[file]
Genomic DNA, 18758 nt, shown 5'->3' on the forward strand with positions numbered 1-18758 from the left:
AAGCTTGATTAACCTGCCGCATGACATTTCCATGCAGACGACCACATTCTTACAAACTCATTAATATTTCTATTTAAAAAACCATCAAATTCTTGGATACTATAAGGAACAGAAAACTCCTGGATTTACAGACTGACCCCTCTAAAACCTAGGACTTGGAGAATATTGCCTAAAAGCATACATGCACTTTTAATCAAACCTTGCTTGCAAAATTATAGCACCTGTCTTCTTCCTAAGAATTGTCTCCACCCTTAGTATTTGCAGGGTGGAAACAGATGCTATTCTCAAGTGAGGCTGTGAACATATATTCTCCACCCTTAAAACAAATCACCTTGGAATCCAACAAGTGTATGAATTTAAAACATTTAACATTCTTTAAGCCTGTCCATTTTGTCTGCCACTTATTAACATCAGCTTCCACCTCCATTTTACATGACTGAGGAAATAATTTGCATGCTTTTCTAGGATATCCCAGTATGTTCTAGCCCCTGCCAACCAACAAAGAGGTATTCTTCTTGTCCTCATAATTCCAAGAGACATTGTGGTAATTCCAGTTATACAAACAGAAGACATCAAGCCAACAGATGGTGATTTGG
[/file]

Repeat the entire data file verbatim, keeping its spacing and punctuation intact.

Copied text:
Genomic DNA, 18758 nt, shown 5'->3' on the forward strand with positions numbered 1-18758 from the left:
AAGCTTGATTAACCTGCCGCATGACATTTCCATGCAGACGACCACATTCTTACAAACTCATTAATATTTCTATTTAAAAAACCATCAAATTCTTGGATACTATAAGGAACAGAAAACTCCTGGATTTACAGACTGACCCCTCTAAAACCTAGGACTTGGAGAATATTGCCTAAAAGCATACATGCACTTTTAATCAAACCTTGCTTGCAAAATTATAGCACCTGTCTTCTTCCTAAGAATTGTCTCCACCCTTAGTATTTGCAGGGTGGAAACAGATGCTATTCTCAAGTGAGGCTGTGAACATATATTCTCCACCCTTAAAACAAATCACCTTGGAATCCAACAAGTGTATGAATTTAAAACATTTAACATTCTTTAAGCCTGTCCATTTTGTCTGCCACTTATTAACATCAGCTTCCACCTCCATTTTACATGACTGAGGAAATAATTTGCATGCTTTTCTAGGATATCCCAGTATGTTCTAGCCCCTGCCAACCAACAAAGAGGTATTCTTCTTGTCCTCATAATTCCAAGAGACATTGTGGTAATTCCAGTTATACAAACAGAAGACATCAAGCCAACAGATGGTGATTTGG